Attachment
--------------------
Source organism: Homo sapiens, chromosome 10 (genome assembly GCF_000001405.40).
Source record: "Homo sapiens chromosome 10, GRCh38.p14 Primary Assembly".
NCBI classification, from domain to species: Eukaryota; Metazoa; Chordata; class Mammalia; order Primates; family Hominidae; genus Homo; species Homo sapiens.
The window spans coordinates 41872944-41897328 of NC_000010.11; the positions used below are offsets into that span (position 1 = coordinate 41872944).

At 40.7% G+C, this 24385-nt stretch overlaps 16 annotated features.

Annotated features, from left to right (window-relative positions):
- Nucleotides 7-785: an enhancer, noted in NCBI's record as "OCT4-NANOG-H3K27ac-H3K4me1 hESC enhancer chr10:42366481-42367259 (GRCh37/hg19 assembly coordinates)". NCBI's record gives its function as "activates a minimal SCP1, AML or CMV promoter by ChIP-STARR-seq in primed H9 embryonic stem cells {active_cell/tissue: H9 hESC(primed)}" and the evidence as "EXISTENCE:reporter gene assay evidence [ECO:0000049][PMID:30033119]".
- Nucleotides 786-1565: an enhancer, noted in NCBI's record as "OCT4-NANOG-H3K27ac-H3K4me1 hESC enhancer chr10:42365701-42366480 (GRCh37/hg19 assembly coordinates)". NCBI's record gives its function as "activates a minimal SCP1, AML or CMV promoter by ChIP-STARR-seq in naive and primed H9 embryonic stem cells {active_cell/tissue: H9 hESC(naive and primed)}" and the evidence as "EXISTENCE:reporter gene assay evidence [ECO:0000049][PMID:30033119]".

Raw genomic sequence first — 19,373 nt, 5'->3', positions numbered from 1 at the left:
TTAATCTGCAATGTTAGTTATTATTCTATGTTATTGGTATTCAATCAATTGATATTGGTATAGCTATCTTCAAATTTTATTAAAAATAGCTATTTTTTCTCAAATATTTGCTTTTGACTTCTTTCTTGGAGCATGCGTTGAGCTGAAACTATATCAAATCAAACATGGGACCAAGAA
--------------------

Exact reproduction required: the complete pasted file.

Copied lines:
Source organism: Homo sapiens, chromosome 10 (genome assembly GCF_000001405.40).
Source record: "Homo sapiens chromosome 10, GRCh38.p14 Primary Assembly".
NCBI classification, from domain to species: Eukaryota; Metazoa; Chordata; class Mammalia; order Primates; family Hominidae; genus Homo; species Homo sapiens.
The window spans coordinates 41872944-41897328 of NC_000010.11; the positions used below are offsets into that span (position 1 = coordinate 41872944).

At 40.7% G+C, this 24385-nt stretch overlaps 16 annotated features.

Annotated features, from left to right (window-relative positions):
- Nucleotides 7-785: an enhancer, noted in NCBI's record as "OCT4-NANOG-H3K27ac-H3K4me1 hESC enhancer chr10:42366481-42367259 (GRCh37/hg19 assembly coordinates)". NCBI's record gives its function as "activates a minimal SCP1, AML or CMV promoter by ChIP-STARR-seq in primed H9 embryonic stem cells {active_cell/tissue: H9 hESC(primed)}" and the evidence as "EXISTENCE:reporter gene assay evidence [ECO:0000049][PMID:30033119]".
- Nucleotides 786-1565: an enhancer, noted in NCBI's record as "OCT4-NANOG-H3K27ac-H3K4me1 hESC enhancer chr10:42365701-42366480 (GRCh37/hg19 assembly coordinates)". NCBI's record gives its function as "activates a minimal SCP1, AML or CMV promoter by ChIP-STARR-seq in naive and primed H9 embryonic stem cells {active_cell/tissue: H9 hESC(naive and primed)}" and the evidence as "EXISTENCE:reporter gene assay evidence [ECO:0000049][PMID:30033119]".

Raw genomic sequence first — 19,373 nt, 5'->3', positions numbered from 1 at the left:
TTAATCTGCAATGTTAGTTATTATTCTATGTTATTGGTATTCAATCAATTGATATTGGTATAGCTATCTTCAAATTTTATTAAAAATAGCTATTTTTTCTCAAATATTTGCTTTTGACTTCTTTCTTGGAGCATGCGTTGAGCTGAAACTATATCAAATCAAACATGGGACCAAGAA